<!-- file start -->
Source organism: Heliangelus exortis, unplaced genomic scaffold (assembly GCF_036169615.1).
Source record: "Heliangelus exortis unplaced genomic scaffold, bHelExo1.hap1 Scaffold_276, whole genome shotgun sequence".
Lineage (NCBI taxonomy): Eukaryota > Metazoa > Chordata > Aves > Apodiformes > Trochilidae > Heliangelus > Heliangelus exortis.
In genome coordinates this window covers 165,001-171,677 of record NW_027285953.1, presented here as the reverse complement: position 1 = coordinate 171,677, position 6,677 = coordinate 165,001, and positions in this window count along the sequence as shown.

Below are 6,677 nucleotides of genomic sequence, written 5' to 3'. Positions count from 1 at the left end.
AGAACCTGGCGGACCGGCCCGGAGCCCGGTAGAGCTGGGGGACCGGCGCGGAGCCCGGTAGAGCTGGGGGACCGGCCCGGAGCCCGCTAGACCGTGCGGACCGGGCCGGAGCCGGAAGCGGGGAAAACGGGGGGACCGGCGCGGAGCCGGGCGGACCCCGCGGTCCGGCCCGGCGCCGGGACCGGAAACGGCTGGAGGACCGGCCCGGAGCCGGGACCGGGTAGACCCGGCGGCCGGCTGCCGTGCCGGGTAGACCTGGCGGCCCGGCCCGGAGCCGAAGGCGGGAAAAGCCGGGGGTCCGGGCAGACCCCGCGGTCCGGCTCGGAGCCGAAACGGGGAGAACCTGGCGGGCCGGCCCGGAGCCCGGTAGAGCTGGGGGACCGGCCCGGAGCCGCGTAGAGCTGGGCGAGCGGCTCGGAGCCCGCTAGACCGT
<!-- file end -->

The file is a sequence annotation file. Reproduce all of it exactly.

Source organism: Heliangelus exortis, unplaced genomic scaffold (assembly GCF_036169615.1).
Source record: "Heliangelus exortis unplaced genomic scaffold, bHelExo1.hap1 Scaffold_276, whole genome shotgun sequence".
Lineage (NCBI taxonomy): Eukaryota > Metazoa > Chordata > Aves > Apodiformes > Trochilidae > Heliangelus > Heliangelus exortis.
In genome coordinates this window covers 165,001-171,677 of record NW_027285953.1, presented here as the reverse complement: position 1 = coordinate 171,677, position 6,677 = coordinate 165,001, and positions in this window count along the sequence as shown.

Below are 6,677 nucleotides of genomic sequence, written 5' to 3'. Positions count from 1 at the left end.
AGAACCTGGCGGACCGGCCCGGAGCCCGGTAGAGCTGGGGGACCGGCGCGGAGCCCGGTAGAGCTGGGGGACCGGCCCGGAGCCCGCTAGACCGTGCGGACCGGGCCGGAGCCGGAAGCGGGGAAAACGGGGGGACCGGCGCGGAGCCGGGCGGACCCCGCGGTCCGGCCCGGCGCCGGGACCGGAAACGGCTGGAGGACCGGCCCGGAGCCGGGACCGGGTAGACCCGGCGGCCGGCTGCCGTGCCGGGTAGACCTGGCGGCCCGGCCCGGAGCCGAAGGCGGGAAAAGCCGGGGGTCCGGGCAGACCCCGCGGTCCGGCTCGGAGCCGAAACGGGGAGAACCTGGCGGGCCGGCCCGGAGCCCGGTAGAGCTGGGGGACCGGCCCGGAGCCGCGTAGAGCTGGGCGAGCGGCTCGGAGCCCGCTAGACCGT